Flourescent light bulbs are a glowing cylinder of light, not a line source of light, so there is no optimum reflector for them, and no mathematical formula for designing one. I think it is best to just do a simple line drawing of the bulb cross section (a circle), and start putting flat planes around it and ray tracing to see how they reflect. (Light reflects off a shiny mirror surface at the same angle from the vertical as it hits the reflector, so ray tracing isn't difficult. But, rays come from all over the surface of the bulb, not its centerline. Make the reflector so the bulb is up inside it far enough that you can't see the bulb or bulbs when you look up at it at the tank rim locations. That stops most of the light spillage. Then, just have fun playing with various configurations on paper. See http://tinyurl.com/dy2th4
for one possible configuration.
Don't use mirrors. Glass mirrors reflect a small percentage of the light that strikes them. You want a surface that will reflect 90% of the light, like really white paint, or shiny aluminum.
I had read your posts re: the white paint, aluminum and mirrored surfaces, very enlightening to say the least, i did as suggested and found some ray tracing software. The results after a bit of fiddling was impressive, the light source needs to sit far higher into the reflector than i had originally imagined, and also found by placing a 45* angled point at exactly the 0* point re strike was nearly totally elated on my limited layout.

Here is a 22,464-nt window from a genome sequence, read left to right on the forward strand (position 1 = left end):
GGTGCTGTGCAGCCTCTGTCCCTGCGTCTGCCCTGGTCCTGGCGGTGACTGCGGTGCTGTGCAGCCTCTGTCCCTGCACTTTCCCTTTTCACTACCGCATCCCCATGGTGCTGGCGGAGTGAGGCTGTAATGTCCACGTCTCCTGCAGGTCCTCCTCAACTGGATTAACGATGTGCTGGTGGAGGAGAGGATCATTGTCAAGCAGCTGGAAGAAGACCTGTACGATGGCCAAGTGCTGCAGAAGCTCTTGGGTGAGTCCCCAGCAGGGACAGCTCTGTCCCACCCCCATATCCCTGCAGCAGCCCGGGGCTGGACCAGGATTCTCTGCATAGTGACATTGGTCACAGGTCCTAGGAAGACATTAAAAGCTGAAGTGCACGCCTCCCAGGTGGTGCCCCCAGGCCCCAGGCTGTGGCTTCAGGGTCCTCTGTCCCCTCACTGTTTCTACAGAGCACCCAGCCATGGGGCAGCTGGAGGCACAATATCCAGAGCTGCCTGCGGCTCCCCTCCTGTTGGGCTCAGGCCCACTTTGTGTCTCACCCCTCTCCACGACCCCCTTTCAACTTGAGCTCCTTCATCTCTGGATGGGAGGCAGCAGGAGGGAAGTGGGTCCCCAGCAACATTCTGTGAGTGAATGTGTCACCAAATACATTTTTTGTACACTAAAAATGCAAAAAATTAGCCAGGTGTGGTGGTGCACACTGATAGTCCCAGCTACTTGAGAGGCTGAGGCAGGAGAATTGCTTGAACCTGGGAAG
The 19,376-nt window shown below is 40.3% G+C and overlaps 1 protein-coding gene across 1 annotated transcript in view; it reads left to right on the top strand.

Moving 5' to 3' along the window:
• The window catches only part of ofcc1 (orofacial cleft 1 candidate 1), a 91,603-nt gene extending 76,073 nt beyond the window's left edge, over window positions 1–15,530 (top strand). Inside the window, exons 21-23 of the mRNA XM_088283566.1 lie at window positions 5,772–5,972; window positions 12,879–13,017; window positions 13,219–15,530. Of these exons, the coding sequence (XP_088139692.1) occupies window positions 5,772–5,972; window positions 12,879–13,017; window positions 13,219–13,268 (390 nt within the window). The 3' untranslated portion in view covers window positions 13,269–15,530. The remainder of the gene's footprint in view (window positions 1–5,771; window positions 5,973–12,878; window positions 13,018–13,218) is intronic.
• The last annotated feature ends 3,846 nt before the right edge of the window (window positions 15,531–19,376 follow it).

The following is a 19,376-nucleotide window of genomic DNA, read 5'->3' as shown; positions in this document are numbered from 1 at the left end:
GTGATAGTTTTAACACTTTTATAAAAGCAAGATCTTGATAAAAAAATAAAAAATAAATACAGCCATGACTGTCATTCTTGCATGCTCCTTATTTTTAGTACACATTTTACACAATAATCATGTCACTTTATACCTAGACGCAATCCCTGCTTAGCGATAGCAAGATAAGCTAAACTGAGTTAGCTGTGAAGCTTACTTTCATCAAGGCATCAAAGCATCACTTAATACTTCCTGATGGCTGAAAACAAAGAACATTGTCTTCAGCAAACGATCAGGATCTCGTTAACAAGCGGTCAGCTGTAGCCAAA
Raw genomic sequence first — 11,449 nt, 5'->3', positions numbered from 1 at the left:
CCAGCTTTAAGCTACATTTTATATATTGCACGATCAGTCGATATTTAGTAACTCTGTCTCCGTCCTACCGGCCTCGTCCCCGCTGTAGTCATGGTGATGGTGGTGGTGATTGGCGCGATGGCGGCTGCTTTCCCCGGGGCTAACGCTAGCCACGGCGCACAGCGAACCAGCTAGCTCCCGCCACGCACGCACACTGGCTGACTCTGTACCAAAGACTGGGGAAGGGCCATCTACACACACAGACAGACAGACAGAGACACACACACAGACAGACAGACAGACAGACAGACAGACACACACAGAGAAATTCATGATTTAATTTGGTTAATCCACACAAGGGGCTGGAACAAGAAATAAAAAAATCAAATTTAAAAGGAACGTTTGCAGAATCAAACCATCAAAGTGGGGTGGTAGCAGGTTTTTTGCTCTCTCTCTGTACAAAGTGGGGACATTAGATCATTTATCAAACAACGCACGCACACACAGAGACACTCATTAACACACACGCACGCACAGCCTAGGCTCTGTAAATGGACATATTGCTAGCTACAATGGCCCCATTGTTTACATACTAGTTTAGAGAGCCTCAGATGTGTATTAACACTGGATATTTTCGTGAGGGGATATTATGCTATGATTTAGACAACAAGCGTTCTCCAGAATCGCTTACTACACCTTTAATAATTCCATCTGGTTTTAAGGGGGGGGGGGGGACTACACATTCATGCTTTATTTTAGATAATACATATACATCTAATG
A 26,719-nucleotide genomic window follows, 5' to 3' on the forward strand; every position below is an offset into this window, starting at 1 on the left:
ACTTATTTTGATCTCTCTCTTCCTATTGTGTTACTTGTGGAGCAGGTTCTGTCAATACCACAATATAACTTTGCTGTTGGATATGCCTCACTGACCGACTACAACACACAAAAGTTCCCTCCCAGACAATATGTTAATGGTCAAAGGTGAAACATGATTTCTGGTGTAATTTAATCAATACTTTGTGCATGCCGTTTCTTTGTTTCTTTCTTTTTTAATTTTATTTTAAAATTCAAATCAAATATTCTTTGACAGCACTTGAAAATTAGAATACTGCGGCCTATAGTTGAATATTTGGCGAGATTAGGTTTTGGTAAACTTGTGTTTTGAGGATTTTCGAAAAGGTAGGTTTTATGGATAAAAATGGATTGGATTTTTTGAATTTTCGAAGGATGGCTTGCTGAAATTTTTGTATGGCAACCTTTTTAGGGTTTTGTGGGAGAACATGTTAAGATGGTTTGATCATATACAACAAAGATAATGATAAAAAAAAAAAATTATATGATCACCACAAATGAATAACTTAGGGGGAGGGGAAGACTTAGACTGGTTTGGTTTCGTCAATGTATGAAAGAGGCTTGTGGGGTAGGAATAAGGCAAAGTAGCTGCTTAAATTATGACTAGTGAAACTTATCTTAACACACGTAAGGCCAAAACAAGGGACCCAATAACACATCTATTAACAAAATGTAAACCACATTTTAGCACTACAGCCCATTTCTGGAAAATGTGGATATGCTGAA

I am impressed looks like a simple 6" arc with a 45* point directly above the bulb will fit the bill nicely. Surface of the bulb from the surface of the reflector will be approx 1/2" per my crude settings, will do a new layout and try and get the values closer, but dont really think that is necessary, Not looking for nth% degree accuracy here, just fully functional
Looks like so far costs are 40.00 for 2 electronic ballasts, 3.79 * 3 for the three bulb fixtures and 5.00 for 5' of 6" PVC pipe.
so i have 1 15w OD * 1.4, 1 15w NO, and 1 18W NO.
so the next question is how would you calculate WPG on a tank shaped like a diamond.
The 18W runs the full 24" side 1, 4" off the side
1 15W runs the remained of side 2 4" off the side
The OD 15w runs parallel to the front 4" off the front
I ( may be incorrect here ) used the following method, please someone chime in if this is in error, or you know of a better method.
Light 1 ( 18W ) covers an area 8 x 24 x 24
8*24*24=4608 cubic in volume /238 ( 1 gal covers approx 238CI )= 19 gal less volume taken by gravel etc of 10% 19.0 -1.9=17.1
so assuming a standard fudge factor on T8's of 1.4 * 18w = 25w/17 gal = 1.47 WPG
Light 2 ( 15w ) covers an area 8 x 18 x 24
8*18*24 = 14.5 gal less 10% = 13 gal Light output = 15w*1.4= 21w/13g = 1.6 WPG
Light 3 ( 15W OD ) covers an area 18 x 24 x 6 ( this is also the least plant populated area of the tank )
18*24*6=10.8g less 10%= 9.8g
15w [email protected]
1.4= 29.4W/9.8g= 3WPG
so left side = 1.47 WPG
right side = 1.6 WPG
Center = 3.0 WPG